The Public Sector Consortium provides public sector leaders with actionable tools that create and sustain high-performing public organizations. More than just a Band-Aid or interim consultancy, our work reshapes the way public leaders approach governance and the provision of public services.
With a faculty of renowned subject-matter experts and public sector practitioners, our programs are designed for cross-agency learning and communication, providing a more holistic learning environment and impactful outcomes. Working with public sector leaders at the federal, state, and local levels as well as in public education, we teach sustainable leadership practices that:
- Balance operational demands with learning and innovation
- Support integrative versus additive approaches to societal needs
- Honor a systems approach
- Promote interdependent leadership practices
- Provide accountability and measurable results
- Balance the complexity of the work with achieving outcomes
Democracies flourish only when nurtured by healthy and competent civil service. Strong public institutions that positively affect the quality of our daily lives depend on excellent leadership at all levels. To facilitate the development of great leaders, the Public Sector Consortium’s system of learning includes Formal Learning Programs, a Community of Practice, Onsite Consulting, and Coaching Services.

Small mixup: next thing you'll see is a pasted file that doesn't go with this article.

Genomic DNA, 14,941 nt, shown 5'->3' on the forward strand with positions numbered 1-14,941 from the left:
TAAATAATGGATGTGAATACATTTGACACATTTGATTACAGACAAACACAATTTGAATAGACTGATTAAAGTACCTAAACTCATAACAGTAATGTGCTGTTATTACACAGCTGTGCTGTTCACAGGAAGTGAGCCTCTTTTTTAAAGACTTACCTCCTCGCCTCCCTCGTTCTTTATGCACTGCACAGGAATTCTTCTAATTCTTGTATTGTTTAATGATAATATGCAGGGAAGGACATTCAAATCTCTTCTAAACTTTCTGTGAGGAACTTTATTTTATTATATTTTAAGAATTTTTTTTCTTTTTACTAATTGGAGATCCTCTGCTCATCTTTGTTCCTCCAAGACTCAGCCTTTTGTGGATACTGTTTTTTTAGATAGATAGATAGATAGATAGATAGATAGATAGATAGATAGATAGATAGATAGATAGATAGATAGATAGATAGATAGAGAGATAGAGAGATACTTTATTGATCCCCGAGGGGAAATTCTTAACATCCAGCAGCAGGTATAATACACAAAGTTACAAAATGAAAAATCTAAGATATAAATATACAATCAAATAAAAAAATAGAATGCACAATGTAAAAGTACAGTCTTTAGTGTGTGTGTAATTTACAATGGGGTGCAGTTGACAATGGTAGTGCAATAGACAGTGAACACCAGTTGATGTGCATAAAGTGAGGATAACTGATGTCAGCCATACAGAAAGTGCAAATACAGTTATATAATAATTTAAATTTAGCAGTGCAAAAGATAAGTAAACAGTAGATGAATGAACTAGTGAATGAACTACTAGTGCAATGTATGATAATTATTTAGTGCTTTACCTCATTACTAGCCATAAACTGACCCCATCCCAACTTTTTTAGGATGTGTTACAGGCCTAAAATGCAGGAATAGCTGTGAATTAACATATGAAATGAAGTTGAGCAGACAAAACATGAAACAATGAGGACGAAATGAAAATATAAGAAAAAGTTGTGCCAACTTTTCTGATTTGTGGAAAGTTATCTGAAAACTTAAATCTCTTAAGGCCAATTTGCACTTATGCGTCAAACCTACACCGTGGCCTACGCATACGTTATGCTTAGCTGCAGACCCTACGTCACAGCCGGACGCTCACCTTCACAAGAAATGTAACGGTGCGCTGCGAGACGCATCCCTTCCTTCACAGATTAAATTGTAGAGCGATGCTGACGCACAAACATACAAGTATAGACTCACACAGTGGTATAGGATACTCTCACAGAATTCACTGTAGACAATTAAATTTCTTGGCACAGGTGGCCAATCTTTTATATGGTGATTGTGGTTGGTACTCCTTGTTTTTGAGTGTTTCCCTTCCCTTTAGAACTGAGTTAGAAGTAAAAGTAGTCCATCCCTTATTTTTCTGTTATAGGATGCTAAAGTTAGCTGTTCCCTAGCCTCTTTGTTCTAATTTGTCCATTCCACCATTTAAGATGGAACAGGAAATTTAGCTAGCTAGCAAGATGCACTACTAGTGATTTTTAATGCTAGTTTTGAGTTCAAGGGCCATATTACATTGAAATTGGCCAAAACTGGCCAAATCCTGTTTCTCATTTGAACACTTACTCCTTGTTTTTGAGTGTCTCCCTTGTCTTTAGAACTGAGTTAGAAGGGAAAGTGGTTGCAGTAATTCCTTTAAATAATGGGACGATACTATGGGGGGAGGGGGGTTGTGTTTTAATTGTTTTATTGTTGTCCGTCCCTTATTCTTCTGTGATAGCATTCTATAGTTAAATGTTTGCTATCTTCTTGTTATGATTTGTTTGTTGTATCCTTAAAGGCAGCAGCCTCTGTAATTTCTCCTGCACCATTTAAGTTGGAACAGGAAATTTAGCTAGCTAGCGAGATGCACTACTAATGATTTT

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Current Updates for Your Consideration
The 2020 election is only 14 months away and we are between last years’ midterms and next years’ presidential contest. When you have election fatigue, take a step back and think about the systems behind our electoral process. Public Sector Consortium President Georgie Bishop recently wrote a piece for Thrive on The Unholy Structures of Two-Year Election Cycles asking us:
“Imagine if your job required you to make decisions about the federal or state budget, the protection of the environment and climate change, public education, public health, national defense and foreign affairs in addition to almost everything else that affects your ability to thrive and survive in a civil society. At the federal level your job requires you to understand and forge partnerships with 434 other elected leaders, some of whom have very different constituencies and values. Imagine that you are accountable to roughly 700,000 citizens who want to let you know how they feel and count on your decision-making skills. Then imagine that after the first nine months of elected office you are told you must raise 1.5 million dollars by the following year if you want to continue doing your job. It seems impossible to do yet this is what we ask of 435 people that we pay to represent us in the United States House of Representatives each year.”
With several presidential debates underway this summer and early fall there’s public discussion about leadership and in some candidates are talking about climate change as well. For a private sector perspective on sustainable leadership check out one of the books featured in our resource library- The Plot to Save the Planet: How Visionary Entrepreneurs and Corporate Titans Are Creating Real Solutions to Global Warming by Brian Dumaine. Click here to search all of the books in our resource library